UConn Stamford Student Leader Is Phi Beta Kappa Public Service Scholar

The president of the Student Government Association at UConn Stamford is one of just 20 students in the country to win a prestigious public service scholarship.

A picture of UConn Stamford at night, with cars driving by, leaving streaks of light behind them.

UConn Stamford. (Peter Morenus/UConn Photo)

Maria Oliveira ’21 (CLAS), president of the Student Government Association at UConn Stamford, is one of just 20 students in the country selected as a Key into Public Service Scholar by The Phi Beta Kappa Society, the nation’s most prestigious academic honor society.

The award recognizes students who have demonstrated interest in working in the public sector and possess a strong academic record in the arts, humanities, mathematics, natural sciences, and social sciences. Public Service Scholars receive a $5,000 undergraduate scholarship and will participate in late June in a virtual conference to provide them with training, mentoring, and reflection on pathways into active citizenship in the tradition of Phi Beta Kappa’s founders.

Oliveira, a New Canaan native, is a senior honors history major with a minor in mathematics whose academic achievements includes being named a Babbidge Scholar in 2019 and 2020 and earning the 2019 Cohen and Henes Scholarship for Judaic Studies, the 2019 Award for Outstanding Achievement in Mathematics, and the 2018 Award for Outstanding Achievement in Chemistry. A member of both the Phi Beta Kappa and Phi Kappa Phi Societies, she is a dean’s list student who holds a 4.0 GPA after her third year.

Portrait photo of UConn Stamford student Maria Oliveira.
Maria Oliveira (Courtesy of Phi Beta Kappa).

“I am deeply honored to be included among students who are representing the value of a liberal arts education, especially in public service careers,” says Oliveira, who plans to attend law school and pursue a career with the U.S. Department of State. “I have always wanted to go into public service and give back to my community and country, and in studying history I have discovered my passion for international affairs and foreign policy. The liberal arts education I have received at UConn Stamford has played an integral role in both my career and personal development, in that I have been able to explore a wide range of disciplines, and challenge and refine my perspectives. With this scholarship, I will continue to challenge myself academically, and work hard to develop the tools I need to become an effective public servant.”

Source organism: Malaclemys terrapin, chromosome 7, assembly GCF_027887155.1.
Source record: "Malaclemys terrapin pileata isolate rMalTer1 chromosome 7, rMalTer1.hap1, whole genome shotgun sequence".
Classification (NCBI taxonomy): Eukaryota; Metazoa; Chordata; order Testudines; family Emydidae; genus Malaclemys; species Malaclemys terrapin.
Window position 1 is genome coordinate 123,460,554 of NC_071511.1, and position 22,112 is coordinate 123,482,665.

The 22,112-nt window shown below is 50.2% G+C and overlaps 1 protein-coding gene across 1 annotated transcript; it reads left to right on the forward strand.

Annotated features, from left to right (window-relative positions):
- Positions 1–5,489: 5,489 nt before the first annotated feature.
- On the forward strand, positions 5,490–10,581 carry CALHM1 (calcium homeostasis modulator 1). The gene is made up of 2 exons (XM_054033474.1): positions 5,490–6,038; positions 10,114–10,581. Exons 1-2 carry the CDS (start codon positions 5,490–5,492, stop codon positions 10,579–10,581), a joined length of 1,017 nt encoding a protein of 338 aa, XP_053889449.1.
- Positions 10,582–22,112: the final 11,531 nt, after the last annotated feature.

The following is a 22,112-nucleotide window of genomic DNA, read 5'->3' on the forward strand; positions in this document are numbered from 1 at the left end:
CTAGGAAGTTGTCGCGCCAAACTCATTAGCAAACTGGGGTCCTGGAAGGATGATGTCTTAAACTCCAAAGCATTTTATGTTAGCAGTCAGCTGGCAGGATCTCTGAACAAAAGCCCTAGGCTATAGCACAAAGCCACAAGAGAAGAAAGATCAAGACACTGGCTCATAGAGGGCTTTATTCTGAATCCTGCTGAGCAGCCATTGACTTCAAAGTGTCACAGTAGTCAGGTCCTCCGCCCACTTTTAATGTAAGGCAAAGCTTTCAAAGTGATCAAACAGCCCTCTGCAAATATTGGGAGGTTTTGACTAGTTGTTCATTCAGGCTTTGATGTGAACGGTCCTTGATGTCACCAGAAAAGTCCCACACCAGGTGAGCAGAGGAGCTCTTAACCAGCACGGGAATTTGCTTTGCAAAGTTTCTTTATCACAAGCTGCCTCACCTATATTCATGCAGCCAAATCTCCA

Oliveira’s community service includes serving the past two years as a tutor for high school students in calculus and chemistry at Fairfield Academic Services in Greenwich. She also has worked since last year as a legal research assistant at The Wallman Law Firm in New Canaan.

She served in various positions in the UConn Stamford SGA before her election as president in 2019. In addition to leading the SGA, she is a member of the Honors Student Leadership Board, where she is co-community engagement coordinator. She is a founding member and vice president of the Next Generation Business Association at UConn Stamford.

She is currently writing an honors thesis examining the 16th and 17th century Portuguese empire in India. Her previous academic research projects include an analysis of the role of Catholicism in transforming indigenous society and institutions in Angola, a review of postwar Japan’s transition to a pacifist and democratic society, and study of the Truman Administration’s rhetoric and policies that shaped the American public’s perception of communism.

“The academic achievement, breadth and depth in the liberal arts and sciences, and demonstrated interest in public service of these accomplished students truly stand out, even among the many impressive applicants we reviewed from our chapter campuses across the nation,” says Frederick M. Lawrence, chief executive officer of Phi Beta Kappa. “At this time in our country when the value of expertise, experience, and service is very clear, the Society proudly applauds them for their pursuit of liberal arts and sciences excellence in the public interest.”

Founded in 1776, The Phi Beta Kappa Society is the nation’s most prestigious academic honor society. It has chapters at 290 colleges and universities in the United States, nearly 50 alumni associations, and more than half a million members worldwide. Noteworthy members include 17 U.S. Presidents, 41 U.S. Supreme Court Justices and more than 140 Nobel Laureates. The mission of The Phi Beta Kappa Society is to champion education in the liberal arts and sciences, foster freedom of thought, and recognize academic excellence.